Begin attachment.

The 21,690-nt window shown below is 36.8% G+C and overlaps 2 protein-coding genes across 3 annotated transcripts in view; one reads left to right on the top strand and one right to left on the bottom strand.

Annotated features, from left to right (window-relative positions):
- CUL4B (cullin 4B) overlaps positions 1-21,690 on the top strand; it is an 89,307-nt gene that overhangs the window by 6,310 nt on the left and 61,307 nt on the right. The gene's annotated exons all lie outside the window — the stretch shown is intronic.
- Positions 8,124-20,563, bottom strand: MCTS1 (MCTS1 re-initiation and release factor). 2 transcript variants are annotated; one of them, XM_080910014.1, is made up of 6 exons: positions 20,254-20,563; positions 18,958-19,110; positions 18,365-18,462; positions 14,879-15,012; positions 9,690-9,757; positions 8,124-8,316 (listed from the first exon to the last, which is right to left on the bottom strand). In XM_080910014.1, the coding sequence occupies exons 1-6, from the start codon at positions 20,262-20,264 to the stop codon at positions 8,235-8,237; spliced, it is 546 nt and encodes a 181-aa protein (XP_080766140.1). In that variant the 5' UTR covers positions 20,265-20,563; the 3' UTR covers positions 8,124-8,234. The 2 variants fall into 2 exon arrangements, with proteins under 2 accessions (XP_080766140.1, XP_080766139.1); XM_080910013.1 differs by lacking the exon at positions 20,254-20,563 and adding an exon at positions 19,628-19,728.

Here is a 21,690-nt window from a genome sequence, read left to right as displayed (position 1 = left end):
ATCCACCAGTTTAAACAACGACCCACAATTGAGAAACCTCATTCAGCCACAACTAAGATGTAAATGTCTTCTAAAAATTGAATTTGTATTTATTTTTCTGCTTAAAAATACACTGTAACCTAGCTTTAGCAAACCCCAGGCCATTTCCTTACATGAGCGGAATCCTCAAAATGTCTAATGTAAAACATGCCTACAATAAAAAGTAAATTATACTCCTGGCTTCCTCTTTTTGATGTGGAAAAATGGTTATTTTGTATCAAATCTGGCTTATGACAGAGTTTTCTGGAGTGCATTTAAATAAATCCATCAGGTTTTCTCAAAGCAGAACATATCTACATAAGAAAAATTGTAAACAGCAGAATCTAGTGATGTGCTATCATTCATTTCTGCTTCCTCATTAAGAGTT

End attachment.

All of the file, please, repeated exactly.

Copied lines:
The 21,690-nt window shown below is 36.8% G+C and overlaps 2 protein-coding genes across 3 annotated transcripts in view; one reads left to right on the top strand and one right to left on the bottom strand.

Annotated features, from left to right (window-relative positions):
- CUL4B (cullin 4B) overlaps positions 1-21,690 on the top strand; it is an 89,307-nt gene that overhangs the window by 6,310 nt on the left and 61,307 nt on the right. The gene's annotated exons all lie outside the window — the stretch shown is intronic.
- Positions 8,124-20,563, bottom strand: MCTS1 (MCTS1 re-initiation and release factor). 2 transcript variants are annotated; one of them, XM_080910014.1, is made up of 6 exons: positions 20,254-20,563; positions 18,958-19,110; positions 18,365-18,462; positions 14,879-15,012; positions 9,690-9,757; positions 8,124-8,316 (listed from the first exon to the last, which is right to left on the bottom strand). In XM_080910014.1, the coding sequence occupies exons 1-6, from the start codon at positions 20,262-20,264 to the stop codon at positions 8,235-8,237; spliced, it is 546 nt and encodes a 181-aa protein (XP_080766140.1). In that variant the 5' UTR covers positions 20,265-20,563; the 3' UTR covers positions 8,124-8,234. The 2 variants fall into 2 exon arrangements, with proteins under 2 accessions (XP_080766140.1, XP_080766139.1); XM_080910013.1 differs by lacking the exon at positions 20,254-20,563 and adding an exon at positions 19,628-19,728.

Here is a 21,690-nt window from a genome sequence, read left to right as displayed (position 1 = left end):
ATCCACCAGTTTAAACAACGACCCACAATTGAGAAACCTCATTCAGCCACAACTAAGATGTAAATGTCTTCTAAAAATTGAATTTGTATTTATTTTTCTGCTTAAAAATACACTGTAACCTAGCTTTAGCAAACCCCAGGCCATTTCCTTACATGAGCGGAATCCTCAAAATGTCTAATGTAAAACATGCCTACAATAAAAAGTAAATTATACTCCTGGCTTCCTCTTTTTGATGTGGAAAAATGGTTATTTTGTATCAAATCTGGCTTATGACAGAGTTTTCTGGAGTGCATTTAAATAAATCCATCAGGTTTTCTCAAAGCAGAACATATCTACATAAGAAAAATTGTAAACAGCAGAATCTAGTGATGTGCTATCATTCATTTCTGCTTCCTCATTAAGAGTT